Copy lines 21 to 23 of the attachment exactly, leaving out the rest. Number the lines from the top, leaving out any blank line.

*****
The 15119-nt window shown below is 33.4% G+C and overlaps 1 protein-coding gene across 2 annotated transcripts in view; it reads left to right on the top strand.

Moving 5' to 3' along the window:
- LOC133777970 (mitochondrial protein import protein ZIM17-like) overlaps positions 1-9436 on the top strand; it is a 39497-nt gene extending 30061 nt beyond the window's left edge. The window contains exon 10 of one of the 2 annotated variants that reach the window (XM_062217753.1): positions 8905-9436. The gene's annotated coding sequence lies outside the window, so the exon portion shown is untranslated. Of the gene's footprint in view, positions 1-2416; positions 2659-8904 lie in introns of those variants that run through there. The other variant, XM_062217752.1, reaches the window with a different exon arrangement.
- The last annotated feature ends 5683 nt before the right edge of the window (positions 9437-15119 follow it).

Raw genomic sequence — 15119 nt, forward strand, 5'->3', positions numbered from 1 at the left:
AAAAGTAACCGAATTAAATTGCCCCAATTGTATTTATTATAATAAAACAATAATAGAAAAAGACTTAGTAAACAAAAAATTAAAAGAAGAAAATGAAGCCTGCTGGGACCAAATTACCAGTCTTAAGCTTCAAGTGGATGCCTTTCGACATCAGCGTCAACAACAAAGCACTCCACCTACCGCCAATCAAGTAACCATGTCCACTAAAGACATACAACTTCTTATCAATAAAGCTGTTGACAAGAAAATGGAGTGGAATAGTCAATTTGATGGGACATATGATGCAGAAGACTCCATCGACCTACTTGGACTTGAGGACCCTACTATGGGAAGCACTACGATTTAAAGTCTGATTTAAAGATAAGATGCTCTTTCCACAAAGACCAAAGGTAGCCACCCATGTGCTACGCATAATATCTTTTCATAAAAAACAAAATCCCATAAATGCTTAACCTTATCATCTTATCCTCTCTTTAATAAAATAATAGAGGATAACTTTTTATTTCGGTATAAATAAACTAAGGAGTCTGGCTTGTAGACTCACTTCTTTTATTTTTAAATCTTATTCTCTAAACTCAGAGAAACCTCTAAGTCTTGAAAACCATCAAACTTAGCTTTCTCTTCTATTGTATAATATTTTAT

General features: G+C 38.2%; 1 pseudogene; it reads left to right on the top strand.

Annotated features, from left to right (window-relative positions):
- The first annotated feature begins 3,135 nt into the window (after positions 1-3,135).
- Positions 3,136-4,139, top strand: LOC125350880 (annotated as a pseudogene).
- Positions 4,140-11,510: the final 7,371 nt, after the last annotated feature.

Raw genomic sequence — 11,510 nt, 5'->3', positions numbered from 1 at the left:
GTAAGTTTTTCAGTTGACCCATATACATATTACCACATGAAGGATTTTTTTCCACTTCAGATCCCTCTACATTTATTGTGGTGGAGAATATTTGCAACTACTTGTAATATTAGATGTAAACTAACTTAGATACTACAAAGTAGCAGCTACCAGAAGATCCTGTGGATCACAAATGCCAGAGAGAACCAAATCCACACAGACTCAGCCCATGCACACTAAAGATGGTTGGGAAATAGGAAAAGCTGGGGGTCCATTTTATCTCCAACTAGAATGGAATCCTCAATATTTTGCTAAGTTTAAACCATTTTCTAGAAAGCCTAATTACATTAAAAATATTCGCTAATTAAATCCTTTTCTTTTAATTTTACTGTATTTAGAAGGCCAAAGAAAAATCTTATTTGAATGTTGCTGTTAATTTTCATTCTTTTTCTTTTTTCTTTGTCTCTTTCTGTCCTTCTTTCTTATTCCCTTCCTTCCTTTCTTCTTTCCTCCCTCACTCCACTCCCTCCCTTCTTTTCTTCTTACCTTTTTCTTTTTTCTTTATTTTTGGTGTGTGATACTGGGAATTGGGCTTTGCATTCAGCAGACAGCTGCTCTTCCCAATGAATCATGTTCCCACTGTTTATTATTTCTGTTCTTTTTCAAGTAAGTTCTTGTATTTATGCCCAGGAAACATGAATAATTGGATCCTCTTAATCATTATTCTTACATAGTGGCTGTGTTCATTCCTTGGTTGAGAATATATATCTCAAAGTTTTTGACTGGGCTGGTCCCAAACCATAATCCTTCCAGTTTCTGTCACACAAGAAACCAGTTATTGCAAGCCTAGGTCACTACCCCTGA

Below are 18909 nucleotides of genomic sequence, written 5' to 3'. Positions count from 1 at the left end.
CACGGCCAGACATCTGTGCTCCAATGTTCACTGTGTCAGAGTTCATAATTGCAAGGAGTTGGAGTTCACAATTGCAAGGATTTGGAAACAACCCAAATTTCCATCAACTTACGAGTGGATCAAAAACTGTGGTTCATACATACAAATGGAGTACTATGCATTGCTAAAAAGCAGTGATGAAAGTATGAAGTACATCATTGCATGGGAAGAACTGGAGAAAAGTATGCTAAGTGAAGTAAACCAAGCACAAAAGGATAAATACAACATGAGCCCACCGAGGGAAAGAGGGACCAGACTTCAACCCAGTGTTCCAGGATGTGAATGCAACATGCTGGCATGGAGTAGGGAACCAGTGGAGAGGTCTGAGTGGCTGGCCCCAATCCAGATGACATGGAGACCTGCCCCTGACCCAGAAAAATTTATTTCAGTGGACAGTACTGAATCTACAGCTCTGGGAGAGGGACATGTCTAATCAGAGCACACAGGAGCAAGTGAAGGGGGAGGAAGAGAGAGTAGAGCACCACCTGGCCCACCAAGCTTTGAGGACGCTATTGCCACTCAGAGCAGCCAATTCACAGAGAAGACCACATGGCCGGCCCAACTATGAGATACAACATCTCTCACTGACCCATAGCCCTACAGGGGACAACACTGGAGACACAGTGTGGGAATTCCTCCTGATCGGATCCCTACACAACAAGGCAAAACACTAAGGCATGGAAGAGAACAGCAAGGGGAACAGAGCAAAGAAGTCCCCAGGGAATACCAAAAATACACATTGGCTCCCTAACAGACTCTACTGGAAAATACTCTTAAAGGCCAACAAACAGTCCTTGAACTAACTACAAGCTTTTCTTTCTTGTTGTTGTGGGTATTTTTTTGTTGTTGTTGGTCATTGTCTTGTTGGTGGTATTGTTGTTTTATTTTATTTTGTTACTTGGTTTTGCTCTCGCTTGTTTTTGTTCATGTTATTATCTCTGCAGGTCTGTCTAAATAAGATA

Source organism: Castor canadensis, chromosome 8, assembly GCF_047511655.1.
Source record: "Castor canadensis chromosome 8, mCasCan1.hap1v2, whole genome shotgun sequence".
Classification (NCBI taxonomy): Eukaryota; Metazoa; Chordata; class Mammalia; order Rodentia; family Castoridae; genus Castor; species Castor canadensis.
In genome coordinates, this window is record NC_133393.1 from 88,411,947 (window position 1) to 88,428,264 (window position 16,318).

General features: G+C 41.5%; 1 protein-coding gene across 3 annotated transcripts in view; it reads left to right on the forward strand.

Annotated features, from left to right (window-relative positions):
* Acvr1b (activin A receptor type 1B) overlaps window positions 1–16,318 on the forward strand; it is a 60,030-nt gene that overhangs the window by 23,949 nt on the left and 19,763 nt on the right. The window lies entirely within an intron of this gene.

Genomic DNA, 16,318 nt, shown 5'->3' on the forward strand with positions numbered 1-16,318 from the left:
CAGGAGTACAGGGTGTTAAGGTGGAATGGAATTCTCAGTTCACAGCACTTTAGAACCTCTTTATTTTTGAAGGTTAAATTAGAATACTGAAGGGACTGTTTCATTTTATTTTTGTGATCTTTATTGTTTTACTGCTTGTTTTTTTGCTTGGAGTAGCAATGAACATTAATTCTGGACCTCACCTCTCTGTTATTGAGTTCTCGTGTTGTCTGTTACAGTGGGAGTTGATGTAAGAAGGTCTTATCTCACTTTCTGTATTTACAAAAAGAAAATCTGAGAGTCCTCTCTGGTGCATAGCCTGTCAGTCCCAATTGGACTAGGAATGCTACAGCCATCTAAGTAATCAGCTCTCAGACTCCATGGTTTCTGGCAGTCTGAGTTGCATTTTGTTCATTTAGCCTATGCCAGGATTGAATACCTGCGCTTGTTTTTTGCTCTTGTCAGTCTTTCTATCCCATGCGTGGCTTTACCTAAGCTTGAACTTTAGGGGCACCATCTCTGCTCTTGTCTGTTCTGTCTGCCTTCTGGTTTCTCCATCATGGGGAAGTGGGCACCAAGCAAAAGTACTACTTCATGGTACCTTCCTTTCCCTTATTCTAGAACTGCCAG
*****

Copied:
Annotated features, from left to right (window-relative positions):
* Acvr1b (activin A receptor type 1B) overlaps window positions 1–16,318 on the forward strand; it is a 60,030-nt gene that overhangs the window by 23,949 nt on the left and 19,763 nt on the right. The window lies entirely within an intron of this gene.

Genomic DNA, 16,318 nt, shown 5'->3' on the forward strand with positions numbered 1-16,318 from the left: